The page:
UNLABELLED: Hepatocellular carcinoma (HCC) is increasingly reported in patients with nonalcoholic fatty liver disease (NAFLD). Our aim was to assess the prevalence and mortality of patients with NAFLD-HCC. We examined Surveillance, Epidemiology and End Results (SEER) registries (2004-2009) with Medicare-linkage files for HCC, which was identified by the International Classification of Diseases for Oncology, third edition codes using topography and morphology codes 8170-8175. Medicare-linked data was used to identify NAFLD, hepatitis C virus (HCV), hepatitis B virus (HBV), alcoholic liver disease (ALD), and other liver disease using International Classification of Diseases, Ninth Revision, Clinical Modification codes...
December 2015: Hepatology: Official Journal of the American Association for the Study of Liver Diseases
Jessica Howell, Glenda Balderson, Margaret Hellard, Paul Gow, Simone Strasser, Katherine Stuart, Alan Wigg, Gary Jeffrey, Ed Gane, Peter W Angus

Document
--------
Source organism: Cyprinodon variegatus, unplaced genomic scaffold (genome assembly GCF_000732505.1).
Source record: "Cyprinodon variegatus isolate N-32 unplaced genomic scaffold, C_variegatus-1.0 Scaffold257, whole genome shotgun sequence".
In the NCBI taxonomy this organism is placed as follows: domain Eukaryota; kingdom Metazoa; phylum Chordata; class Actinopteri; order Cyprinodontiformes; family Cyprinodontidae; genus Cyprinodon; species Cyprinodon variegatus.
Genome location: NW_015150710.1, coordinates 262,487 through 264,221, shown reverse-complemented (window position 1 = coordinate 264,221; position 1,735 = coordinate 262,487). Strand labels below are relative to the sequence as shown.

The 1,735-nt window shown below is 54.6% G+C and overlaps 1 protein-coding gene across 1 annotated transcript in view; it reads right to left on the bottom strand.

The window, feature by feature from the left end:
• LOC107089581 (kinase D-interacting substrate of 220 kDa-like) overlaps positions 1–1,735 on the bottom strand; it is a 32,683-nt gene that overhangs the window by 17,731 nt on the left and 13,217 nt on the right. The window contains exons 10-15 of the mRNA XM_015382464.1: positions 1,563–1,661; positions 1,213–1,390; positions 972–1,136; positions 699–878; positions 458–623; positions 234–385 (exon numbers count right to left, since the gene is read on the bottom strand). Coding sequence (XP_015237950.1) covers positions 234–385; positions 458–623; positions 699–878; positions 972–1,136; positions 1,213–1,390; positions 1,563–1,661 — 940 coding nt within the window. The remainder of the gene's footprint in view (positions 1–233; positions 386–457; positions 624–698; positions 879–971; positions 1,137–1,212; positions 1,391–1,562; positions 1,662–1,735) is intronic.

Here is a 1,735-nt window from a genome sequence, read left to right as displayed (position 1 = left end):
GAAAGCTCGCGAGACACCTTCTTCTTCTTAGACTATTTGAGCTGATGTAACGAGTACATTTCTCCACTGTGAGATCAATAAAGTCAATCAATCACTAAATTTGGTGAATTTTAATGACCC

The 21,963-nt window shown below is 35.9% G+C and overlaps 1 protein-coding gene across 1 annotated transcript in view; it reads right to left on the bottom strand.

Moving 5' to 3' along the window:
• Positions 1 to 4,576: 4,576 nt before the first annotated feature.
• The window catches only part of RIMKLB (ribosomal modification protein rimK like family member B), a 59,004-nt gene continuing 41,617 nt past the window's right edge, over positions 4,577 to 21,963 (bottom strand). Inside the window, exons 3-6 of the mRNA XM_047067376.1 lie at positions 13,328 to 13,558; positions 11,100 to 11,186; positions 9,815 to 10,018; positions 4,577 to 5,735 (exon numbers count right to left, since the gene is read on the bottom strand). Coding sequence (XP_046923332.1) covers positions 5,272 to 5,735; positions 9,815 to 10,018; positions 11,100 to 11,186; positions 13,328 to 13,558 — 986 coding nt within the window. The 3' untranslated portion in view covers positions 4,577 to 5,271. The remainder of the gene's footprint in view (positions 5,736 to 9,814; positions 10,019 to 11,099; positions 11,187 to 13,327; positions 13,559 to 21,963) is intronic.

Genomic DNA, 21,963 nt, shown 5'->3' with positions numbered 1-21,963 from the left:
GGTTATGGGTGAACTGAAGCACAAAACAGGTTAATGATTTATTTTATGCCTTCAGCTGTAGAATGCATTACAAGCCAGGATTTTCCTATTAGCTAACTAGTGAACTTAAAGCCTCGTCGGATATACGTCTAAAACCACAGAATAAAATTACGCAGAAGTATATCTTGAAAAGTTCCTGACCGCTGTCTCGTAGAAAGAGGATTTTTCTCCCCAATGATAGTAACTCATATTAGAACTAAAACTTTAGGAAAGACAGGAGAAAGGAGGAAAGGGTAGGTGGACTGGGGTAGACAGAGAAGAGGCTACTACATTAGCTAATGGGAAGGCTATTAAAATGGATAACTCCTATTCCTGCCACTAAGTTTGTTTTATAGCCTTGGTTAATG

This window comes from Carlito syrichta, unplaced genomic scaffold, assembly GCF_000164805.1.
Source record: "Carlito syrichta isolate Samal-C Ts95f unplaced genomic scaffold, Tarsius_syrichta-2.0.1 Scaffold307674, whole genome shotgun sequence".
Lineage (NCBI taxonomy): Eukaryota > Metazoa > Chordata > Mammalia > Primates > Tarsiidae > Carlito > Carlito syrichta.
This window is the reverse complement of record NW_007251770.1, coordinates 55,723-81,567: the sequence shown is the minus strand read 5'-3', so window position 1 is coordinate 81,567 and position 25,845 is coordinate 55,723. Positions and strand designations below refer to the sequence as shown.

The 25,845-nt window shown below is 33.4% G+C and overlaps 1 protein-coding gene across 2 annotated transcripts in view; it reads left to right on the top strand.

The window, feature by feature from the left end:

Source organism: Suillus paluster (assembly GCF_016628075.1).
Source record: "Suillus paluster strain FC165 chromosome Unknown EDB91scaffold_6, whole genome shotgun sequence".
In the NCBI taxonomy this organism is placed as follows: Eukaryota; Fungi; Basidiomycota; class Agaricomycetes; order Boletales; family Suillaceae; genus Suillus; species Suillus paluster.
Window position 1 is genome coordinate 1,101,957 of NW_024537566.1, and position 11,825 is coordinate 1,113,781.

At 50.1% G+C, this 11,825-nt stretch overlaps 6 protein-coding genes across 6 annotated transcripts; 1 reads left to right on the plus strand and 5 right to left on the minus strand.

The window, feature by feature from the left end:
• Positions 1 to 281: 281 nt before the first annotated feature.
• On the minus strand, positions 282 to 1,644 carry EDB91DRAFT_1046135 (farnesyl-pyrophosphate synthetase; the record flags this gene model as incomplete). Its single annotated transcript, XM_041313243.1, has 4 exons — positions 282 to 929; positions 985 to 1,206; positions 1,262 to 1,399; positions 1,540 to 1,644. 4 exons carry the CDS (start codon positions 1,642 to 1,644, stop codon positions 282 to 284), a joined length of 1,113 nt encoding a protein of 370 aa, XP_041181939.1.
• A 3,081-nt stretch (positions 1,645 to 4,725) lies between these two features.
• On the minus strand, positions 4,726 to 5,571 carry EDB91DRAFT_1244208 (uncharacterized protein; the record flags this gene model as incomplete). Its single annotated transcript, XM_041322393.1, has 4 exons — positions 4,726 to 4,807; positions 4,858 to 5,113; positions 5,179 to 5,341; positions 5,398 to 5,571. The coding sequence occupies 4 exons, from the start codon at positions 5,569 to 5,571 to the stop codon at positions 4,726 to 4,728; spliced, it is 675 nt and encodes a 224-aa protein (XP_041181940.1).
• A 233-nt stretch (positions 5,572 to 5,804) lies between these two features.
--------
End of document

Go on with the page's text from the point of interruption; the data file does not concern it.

BACKGROUND: Hepatitis C (HCV), hepatitis B (HBV), alcohol-related liver disease (ALD), and non-alcohol-related fatty liver disease (NAFLD) are leading indications for adult liver transplantation in Australia and New Zealand. However, these diseases are potentially preventable through effective primary and/or secondary prevention strategies. This study evaluates the relative contribution of potentially preventable liver diseases to liver transplant numbers in Australia and New Zealand over time...
February 2016: Journal of Gastroenterology and Hepatology
Adam S Bodzin, Ronald W Busuttil
Hepatocellular carcinoma (HCC) remains a common and lethal malignancy worldwide and arises in the setting of a host of diseases. The incidence continues to increase despite multiple vaccines and therapies for viruses such as the hepatitis B and C viruses. In addition, due to the growing incidence of obesity in Western society, there is anticipation that there will be a growing population with HCC due to non-alcoholic fatty liver disease. Due to the growing frequency of this disease, screening is recommended using ultrasound with further imaging using magnetic resonance imaging and multi-detector computed tomography used for further characterization of masses...
May 28, 2015: World Journal of Hepatology
Ghassan K Abou-Alfa, Jorge Marrero, John Renz, Riccardo Lencioni